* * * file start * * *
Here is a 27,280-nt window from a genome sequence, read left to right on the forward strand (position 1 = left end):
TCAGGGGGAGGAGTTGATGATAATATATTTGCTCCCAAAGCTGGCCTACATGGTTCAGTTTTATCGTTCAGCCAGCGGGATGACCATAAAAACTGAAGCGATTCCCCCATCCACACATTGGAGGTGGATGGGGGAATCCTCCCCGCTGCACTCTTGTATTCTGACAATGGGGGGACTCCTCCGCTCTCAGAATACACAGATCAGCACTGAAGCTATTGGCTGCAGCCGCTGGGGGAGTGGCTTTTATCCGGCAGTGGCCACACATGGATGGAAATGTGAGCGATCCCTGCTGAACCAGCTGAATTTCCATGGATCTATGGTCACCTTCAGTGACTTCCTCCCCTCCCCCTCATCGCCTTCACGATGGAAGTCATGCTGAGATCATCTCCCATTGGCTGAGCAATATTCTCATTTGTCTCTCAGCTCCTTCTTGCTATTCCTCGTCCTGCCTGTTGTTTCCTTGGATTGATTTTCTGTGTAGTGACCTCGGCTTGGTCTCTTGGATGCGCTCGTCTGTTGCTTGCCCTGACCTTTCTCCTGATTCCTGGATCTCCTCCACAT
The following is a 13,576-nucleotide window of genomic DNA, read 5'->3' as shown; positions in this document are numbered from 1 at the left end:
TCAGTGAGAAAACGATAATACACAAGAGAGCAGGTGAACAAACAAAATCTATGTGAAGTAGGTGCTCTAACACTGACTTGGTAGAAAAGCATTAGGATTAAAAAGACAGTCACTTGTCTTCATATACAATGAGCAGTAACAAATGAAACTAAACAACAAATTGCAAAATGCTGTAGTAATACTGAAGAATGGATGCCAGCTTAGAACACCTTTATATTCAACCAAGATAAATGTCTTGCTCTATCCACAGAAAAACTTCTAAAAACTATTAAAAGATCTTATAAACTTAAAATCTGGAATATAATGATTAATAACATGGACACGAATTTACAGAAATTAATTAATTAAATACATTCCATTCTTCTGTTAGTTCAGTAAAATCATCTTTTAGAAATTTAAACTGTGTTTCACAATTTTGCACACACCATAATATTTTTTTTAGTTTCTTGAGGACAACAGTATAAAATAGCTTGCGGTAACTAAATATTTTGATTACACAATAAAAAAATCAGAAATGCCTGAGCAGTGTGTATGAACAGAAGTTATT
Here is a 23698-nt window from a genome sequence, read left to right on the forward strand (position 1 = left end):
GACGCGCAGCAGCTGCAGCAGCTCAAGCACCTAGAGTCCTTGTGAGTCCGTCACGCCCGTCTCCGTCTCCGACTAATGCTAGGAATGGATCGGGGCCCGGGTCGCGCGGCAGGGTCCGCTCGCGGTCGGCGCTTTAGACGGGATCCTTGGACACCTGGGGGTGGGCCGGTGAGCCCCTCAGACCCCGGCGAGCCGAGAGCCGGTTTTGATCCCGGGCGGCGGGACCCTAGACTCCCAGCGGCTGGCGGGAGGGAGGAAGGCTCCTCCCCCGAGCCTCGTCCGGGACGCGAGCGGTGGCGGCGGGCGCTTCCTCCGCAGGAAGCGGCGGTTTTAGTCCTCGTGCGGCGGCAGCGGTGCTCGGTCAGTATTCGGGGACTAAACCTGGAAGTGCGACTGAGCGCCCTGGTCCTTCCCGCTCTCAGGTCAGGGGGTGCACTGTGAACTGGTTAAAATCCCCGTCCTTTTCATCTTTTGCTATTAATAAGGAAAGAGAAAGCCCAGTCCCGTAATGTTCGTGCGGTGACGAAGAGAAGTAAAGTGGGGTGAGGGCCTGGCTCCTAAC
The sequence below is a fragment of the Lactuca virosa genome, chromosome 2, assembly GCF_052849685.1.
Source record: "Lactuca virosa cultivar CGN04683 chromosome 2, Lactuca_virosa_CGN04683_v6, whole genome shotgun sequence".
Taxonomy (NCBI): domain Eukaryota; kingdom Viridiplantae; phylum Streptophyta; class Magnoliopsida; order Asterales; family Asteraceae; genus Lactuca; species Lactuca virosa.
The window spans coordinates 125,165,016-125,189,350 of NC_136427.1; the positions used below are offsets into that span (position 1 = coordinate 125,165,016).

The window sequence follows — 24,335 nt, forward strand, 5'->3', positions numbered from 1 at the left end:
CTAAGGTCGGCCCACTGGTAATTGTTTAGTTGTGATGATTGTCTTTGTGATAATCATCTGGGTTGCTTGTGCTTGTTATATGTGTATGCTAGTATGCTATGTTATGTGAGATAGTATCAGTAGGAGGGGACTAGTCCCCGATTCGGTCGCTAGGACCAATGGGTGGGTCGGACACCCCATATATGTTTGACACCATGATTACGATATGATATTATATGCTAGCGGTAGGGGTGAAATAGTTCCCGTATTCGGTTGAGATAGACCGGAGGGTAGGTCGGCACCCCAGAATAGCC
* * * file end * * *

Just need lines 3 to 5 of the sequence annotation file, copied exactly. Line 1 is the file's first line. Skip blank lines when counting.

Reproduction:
The following is a 13,576-nucleotide window of genomic DNA, read 5'->3' as shown; positions in this document are numbered from 1 at the left end:
TCAGTGAGAAAACGATAATACACAAGAGAGCAGGTGAACAAACAAAATCTATGTGAAGTAGGTGCTCTAACACTGACTTGGTAGAAAAGCATTAGGATTAAAAAGACAGTCACTTGTCTTCATATACAATGAGCAGTAACAAATGAAACTAAACAACAAATTGCAAAATGCTGTAGTAATACTGAAGAATGGATGCCAGCTTAGAACACCTTTATATTCAACCAAGATAAATGTCTTGCTCTATCCACAGAAAAACTTCTAAAAACTATTAAAAGATCTTATAAACTTAAAATCTGGAATATAATGATTAATAACATGGACACGAATTTACAGAAATTAATTAATTAAATACATTCCATTCTTCTGTTAGTTCAGTAAAATCATCTTTTAGAAATTTAAACTGTGTTTCACAATTTTGCACACACCATAATATTTTTTTTAGTTTCTTGAGGACAACAGTATAAAATAGCTTGCGGTAACTAAATATTTTGATTACACAATAAAAAAATCAGAAATGCCTGAGCAGTGTGTATGAACAGAAGTTATT
Here is a 23698-nt window from a genome sequence, read left to right on the forward strand (position 1 = left end):